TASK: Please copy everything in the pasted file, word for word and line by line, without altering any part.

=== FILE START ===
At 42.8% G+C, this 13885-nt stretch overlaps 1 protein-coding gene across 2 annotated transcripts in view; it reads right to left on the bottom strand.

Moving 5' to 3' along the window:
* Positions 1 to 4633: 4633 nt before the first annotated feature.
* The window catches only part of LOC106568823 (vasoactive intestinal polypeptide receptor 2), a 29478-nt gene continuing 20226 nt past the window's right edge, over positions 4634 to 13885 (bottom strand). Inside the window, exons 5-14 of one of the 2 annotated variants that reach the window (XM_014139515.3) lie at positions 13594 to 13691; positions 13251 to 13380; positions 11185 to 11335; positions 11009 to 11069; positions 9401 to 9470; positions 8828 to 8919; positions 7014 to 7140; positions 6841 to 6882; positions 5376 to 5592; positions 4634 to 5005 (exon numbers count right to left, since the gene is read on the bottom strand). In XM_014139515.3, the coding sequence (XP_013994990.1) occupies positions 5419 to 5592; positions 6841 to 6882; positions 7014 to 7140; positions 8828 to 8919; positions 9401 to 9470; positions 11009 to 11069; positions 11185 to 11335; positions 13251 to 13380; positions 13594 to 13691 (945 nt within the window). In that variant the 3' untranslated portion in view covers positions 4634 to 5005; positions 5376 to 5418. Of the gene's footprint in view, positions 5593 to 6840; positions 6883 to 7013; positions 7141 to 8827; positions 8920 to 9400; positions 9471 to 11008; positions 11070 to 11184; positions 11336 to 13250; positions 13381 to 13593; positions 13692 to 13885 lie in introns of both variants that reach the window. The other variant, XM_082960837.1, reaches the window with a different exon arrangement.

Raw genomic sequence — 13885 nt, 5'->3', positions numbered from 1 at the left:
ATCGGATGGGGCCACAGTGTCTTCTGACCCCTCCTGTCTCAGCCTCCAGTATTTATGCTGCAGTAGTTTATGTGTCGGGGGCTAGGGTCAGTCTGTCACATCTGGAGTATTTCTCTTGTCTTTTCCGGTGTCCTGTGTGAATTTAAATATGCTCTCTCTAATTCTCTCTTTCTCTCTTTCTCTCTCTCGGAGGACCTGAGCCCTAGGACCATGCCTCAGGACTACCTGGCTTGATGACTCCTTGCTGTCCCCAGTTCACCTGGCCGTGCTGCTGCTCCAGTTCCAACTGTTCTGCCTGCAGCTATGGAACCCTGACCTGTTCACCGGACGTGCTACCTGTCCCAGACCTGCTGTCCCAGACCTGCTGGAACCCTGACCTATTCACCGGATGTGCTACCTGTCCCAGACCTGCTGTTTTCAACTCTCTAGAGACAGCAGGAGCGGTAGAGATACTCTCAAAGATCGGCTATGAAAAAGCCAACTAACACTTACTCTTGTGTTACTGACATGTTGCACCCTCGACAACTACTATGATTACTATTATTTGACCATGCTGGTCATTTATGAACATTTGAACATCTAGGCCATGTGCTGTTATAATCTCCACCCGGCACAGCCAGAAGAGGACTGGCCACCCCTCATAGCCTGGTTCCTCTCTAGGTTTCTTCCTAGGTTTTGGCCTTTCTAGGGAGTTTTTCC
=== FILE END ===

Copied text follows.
At 42.8% G+C, this 13885-nt stretch overlaps 1 protein-coding gene across 2 annotated transcripts in view; it reads right to left on the bottom strand.

Moving 5' to 3' along the window:
* Positions 1 to 4633: 4633 nt before the first annotated feature.
* The window catches only part of LOC106568823 (vasoactive intestinal polypeptide receptor 2), a 29478-nt gene continuing 20226 nt past the window's right edge, over positions 4634 to 13885 (bottom strand). Inside the window, exons 5-14 of one of the 2 annotated variants that reach the window (XM_014139515.3) lie at positions 13594 to 13691; positions 13251 to 13380; positions 11185 to 11335; positions 11009 to 11069; positions 9401 to 9470; positions 8828 to 8919; positions 7014 to 7140; positions 6841 to 6882; positions 5376 to 5592; positions 4634 to 5005 (exon numbers count right to left, since the gene is read on the bottom strand). In XM_014139515.3, the coding sequence (XP_013994990.1) occupies positions 5419 to 5592; positions 6841 to 6882; positions 7014 to 7140; positions 8828 to 8919; positions 9401 to 9470; positions 11009 to 11069; positions 11185 to 11335; positions 13251 to 13380; positions 13594 to 13691 (945 nt within the window). In that variant the 3' untranslated portion in view covers positions 4634 to 5005; positions 5376 to 5418. Of the gene's footprint in view, positions 5593 to 6840; positions 6883 to 7013; positions 7141 to 8827; positions 8920 to 9400; positions 9471 to 11008; positions 11070 to 11184; positions 11336 to 13250; positions 13381 to 13593; positions 13692 to 13885 lie in introns of both variants that reach the window. The other variant, XM_082960837.1, reaches the window with a different exon arrangement.

Raw genomic sequence — 13885 nt, 5'->3', positions numbered from 1 at the left:
ATCGGATGGGGCCACAGTGTCTTCTGACCCCTCCTGTCTCAGCCTCCAGTATTTATGCTGCAGTAGTTTATGTGTCGGGGGCTAGGGTCAGTCTGTCACATCTGGAGTATTTCTCTTGTCTTTTCCGGTGTCCTGTGTGAATTTAAATATGCTCTCTCTAATTCTCTCTTTCTCTCTTTCTCTCTCTCGGAGGACCTGAGCCCTAGGACCATGCCTCAGGACTACCTGGCTTGATGACTCCTTGCTGTCCCCAGTTCACCTGGCCGTGCTGCTGCTCCAGTTCCAACTGTTCTGCCTGCAGCTATGGAACCCTGACCTGTTCACCGGACGTGCTACCTGTCCCAGACCTGCTGTCCCAGACCTGCTGGAACCCTGACCTATTCACCGGATGTGCTACCTGTCCCAGACCTGCTGTTTTCAACTCTCTAGAGACAGCAGGAGCGGTAGAGATACTCTCAAAGATCGGCTATGAAAAAGCCAACTAACACTTACTCTTGTGTTACTGACATGTTGCACCCTCGACAACTACTATGATTACTATTATTTGACCATGCTGGTCATTTATGAACATTTGAACATCTAGGCCATGTGCTGTTATAATCTCCACCCGGCACAGCCAGAAGAGGACTGGCCACCCCTCATAGCCTGGTTCCTCTCTAGGTTTCTTCCTAGGTTTTGGCCTTTCTAGGGAGTTTTTCC